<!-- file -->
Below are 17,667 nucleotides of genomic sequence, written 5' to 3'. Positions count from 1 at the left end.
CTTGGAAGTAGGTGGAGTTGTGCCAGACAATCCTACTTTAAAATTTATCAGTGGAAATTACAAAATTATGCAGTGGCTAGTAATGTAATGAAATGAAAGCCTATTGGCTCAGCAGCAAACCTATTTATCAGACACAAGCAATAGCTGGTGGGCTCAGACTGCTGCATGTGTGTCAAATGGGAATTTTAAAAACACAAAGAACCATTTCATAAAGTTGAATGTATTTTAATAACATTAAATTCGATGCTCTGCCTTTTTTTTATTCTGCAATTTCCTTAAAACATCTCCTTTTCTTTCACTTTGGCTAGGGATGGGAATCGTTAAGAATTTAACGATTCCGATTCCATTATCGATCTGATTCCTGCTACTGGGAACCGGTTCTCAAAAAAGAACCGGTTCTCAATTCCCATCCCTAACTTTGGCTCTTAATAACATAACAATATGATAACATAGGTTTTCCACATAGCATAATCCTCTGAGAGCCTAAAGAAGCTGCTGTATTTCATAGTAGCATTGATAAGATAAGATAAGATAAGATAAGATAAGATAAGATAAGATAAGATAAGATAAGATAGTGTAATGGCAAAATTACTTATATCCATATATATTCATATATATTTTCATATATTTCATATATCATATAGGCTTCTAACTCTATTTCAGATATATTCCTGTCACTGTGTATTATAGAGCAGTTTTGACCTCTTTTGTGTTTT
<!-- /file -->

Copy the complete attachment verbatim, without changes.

Below are 17,667 nucleotides of genomic sequence, written 5' to 3'. Positions count from 1 at the left end.
CTTGGAAGTAGGTGGAGTTGTGCCAGACAATCCTACTTTAAAATTTATCAGTGGAAATTACAAAATTATGCAGTGGCTAGTAATGTAATGAAATGAAAGCCTATTGGCTCAGCAGCAAACCTATTTATCAGACACAAGCAATAGCTGGTGGGCTCAGACTGCTGCATGTGTGTCAAATGGGAATTTTAAAAACACAAAGAACCATTTCATAAAGTTGAATGTATTTTAATAACATTAAATTCGATGCTCTGCCTTTTTTTTATTCTGCAATTTCCTTAAAACATCTCCTTTTCTTTCACTTTGGCTAGGGATGGGAATCGTTAAGAATTTAACGATTCCGATTCCATTATCGATCTGATTCCTGCTACTGGGAACCGGTTCTCAAAAAAGAACCGGTTCTCAATTCCCATCCCTAACTTTGGCTCTTAATAACATAACAATATGATAACATAGGTTTTCCACATAGCATAATCCTCTGAGAGCCTAAAGAAGCTGCTGTATTTCATAGTAGCATTGATAAGATAAGATAAGATAAGATAAGATAAGATAAGATAAGATAAGATAAGATAAGATAGTGTAATGGCAAAATTACTTATATCCATATATATTCATATATATTTTCATATATTTCATATATCATATAGGCTTCTAACTCTATTTCAGATATATTCCTGTCACTGTGTATTATAGAGCAGTTTTGACCTCTTTTGTGTTTT